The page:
So far, so sensible. But what does this mean for the food choices you need to make? Most of us know we need to be mindful of our sugar, salt and fat intake but if you have arthritis, do you also need to know which foods make arthritis worse, or need to understand the best and worst foods for inflammation?
What is the best diet for arthritis and inflammation?
To help maintain a healthy weight and make sure you get all the nutrients you need, medical experts recommend incorporating a variety of foods from the five main food groups (fruit and vegetables, starchy foods, protein, dairy and fat) into your daily arthritis diet.
Rich in fruit, vegetables, pulses and olive oil, the Mediterranean diet is a great example of a well-balanced choice.
Reducing foods that are high in sugar, salt and saturated fats, and increasing your intake of fruit and vegetables, oily fish and fibre, can help keep your blood cholesterol low, reduce the risk of inflammation, heart disease and Type 2 diabetes, and make it easier for you to maintain a healthy weight. Phew!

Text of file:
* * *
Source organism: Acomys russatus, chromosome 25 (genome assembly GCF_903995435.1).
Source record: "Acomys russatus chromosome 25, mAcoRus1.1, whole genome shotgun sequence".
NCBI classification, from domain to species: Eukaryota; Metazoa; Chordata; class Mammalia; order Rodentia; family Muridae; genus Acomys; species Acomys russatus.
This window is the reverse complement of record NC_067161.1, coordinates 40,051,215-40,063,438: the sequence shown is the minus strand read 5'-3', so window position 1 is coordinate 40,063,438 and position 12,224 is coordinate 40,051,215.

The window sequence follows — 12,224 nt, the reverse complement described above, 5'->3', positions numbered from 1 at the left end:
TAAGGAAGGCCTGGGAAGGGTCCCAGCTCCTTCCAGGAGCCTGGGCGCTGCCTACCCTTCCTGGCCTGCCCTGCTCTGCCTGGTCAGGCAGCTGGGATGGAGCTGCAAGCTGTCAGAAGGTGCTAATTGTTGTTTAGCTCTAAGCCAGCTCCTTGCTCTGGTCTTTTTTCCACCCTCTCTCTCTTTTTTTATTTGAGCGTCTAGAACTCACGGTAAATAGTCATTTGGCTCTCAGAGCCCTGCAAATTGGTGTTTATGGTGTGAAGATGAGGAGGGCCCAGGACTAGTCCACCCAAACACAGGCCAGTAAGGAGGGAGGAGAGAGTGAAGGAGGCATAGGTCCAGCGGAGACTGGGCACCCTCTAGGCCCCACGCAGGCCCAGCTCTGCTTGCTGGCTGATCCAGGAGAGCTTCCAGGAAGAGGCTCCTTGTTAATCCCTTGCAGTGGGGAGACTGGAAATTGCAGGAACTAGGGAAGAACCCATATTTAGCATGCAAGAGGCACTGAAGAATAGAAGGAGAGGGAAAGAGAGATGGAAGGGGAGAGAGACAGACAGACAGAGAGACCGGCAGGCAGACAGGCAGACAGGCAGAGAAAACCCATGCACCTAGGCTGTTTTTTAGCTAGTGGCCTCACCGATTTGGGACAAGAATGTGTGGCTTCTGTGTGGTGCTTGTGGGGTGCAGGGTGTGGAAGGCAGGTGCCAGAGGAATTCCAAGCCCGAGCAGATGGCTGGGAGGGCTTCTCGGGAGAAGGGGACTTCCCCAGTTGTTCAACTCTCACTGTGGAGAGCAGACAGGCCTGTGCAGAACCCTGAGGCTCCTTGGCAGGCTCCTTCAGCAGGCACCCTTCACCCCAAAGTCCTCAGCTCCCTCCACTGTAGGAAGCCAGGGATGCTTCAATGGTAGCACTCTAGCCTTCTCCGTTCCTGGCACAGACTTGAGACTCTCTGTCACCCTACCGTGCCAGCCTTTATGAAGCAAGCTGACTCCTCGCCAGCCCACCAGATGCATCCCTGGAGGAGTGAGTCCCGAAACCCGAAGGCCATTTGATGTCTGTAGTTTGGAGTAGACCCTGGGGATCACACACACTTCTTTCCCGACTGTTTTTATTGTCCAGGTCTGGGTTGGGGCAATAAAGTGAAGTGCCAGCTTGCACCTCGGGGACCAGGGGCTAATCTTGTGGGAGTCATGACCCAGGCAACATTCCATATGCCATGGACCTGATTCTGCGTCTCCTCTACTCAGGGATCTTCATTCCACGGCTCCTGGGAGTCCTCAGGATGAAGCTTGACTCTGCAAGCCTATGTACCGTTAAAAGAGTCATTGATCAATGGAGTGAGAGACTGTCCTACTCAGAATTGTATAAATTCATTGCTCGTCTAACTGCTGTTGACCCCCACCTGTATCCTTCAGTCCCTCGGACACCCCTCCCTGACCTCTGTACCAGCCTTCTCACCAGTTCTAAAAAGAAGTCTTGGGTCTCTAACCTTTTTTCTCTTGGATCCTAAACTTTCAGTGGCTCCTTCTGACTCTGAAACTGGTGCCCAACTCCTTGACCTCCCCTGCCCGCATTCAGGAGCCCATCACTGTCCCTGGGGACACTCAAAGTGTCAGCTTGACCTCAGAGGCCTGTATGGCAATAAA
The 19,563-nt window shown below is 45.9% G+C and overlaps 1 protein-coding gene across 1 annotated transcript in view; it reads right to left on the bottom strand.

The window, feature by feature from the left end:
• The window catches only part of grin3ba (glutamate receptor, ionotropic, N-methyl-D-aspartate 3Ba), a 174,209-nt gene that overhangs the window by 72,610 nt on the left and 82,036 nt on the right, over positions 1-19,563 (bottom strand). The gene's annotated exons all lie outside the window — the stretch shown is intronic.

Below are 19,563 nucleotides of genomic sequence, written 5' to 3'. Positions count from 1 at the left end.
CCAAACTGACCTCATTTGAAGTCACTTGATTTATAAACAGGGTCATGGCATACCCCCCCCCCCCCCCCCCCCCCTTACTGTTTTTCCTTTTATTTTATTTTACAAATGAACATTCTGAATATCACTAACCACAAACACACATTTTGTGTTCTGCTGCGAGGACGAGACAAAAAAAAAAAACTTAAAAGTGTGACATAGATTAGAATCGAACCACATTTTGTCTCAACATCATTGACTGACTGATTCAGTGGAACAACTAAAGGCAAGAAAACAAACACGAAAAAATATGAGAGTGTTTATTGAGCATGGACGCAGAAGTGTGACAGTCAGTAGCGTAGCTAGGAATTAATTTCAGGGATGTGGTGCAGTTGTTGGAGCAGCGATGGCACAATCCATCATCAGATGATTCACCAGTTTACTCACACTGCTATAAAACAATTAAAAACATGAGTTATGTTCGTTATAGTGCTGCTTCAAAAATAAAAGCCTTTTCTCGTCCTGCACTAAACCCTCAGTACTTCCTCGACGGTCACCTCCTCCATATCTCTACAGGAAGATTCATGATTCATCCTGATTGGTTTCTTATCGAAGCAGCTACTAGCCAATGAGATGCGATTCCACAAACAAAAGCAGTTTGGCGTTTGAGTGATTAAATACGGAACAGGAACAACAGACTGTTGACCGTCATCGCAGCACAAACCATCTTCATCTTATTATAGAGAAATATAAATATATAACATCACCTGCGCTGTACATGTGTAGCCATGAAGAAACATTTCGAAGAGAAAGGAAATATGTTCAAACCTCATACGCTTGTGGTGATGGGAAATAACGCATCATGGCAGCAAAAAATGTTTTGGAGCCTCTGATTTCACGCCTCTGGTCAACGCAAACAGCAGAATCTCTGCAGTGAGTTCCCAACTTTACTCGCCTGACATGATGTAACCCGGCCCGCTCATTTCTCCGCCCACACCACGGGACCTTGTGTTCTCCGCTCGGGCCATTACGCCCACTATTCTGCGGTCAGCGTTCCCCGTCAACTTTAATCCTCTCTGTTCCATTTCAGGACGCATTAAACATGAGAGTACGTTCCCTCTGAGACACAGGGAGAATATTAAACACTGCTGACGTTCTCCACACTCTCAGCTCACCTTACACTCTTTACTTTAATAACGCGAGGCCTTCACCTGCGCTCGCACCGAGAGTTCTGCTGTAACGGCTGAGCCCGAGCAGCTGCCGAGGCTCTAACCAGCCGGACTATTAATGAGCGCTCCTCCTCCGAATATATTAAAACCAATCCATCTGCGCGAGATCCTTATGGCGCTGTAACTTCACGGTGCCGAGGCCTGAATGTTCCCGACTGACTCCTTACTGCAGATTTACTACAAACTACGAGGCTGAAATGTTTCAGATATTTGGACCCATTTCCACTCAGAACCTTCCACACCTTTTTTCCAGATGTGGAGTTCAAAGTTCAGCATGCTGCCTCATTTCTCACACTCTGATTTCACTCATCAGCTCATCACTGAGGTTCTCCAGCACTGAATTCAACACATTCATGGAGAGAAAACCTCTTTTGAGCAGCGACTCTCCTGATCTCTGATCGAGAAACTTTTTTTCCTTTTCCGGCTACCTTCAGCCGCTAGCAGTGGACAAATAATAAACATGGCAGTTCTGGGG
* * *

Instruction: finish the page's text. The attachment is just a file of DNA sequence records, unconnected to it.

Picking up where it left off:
With bananas in mind and fruit so far ticking all the boxes, the next question is…
Why exactly are fruits good for arthritis?
The good news for today’s topic is that fruit and vegetables are a colourful mainstay of dietary recommendations. The reason? They’re packed with vitamins, minerals and antioxidant properties – fantastic for anti-inflammatory needs – and evidence suggests that by consuming our 5-A-Day we can lower our risk of stroke and heart disease.
‘But don’t some fruits have a high sugar content?’ we hear you cry. Surely that’s at odds with a healthy diet?
Which naturally begs the question, why then aren’t fruits bad for arthritis?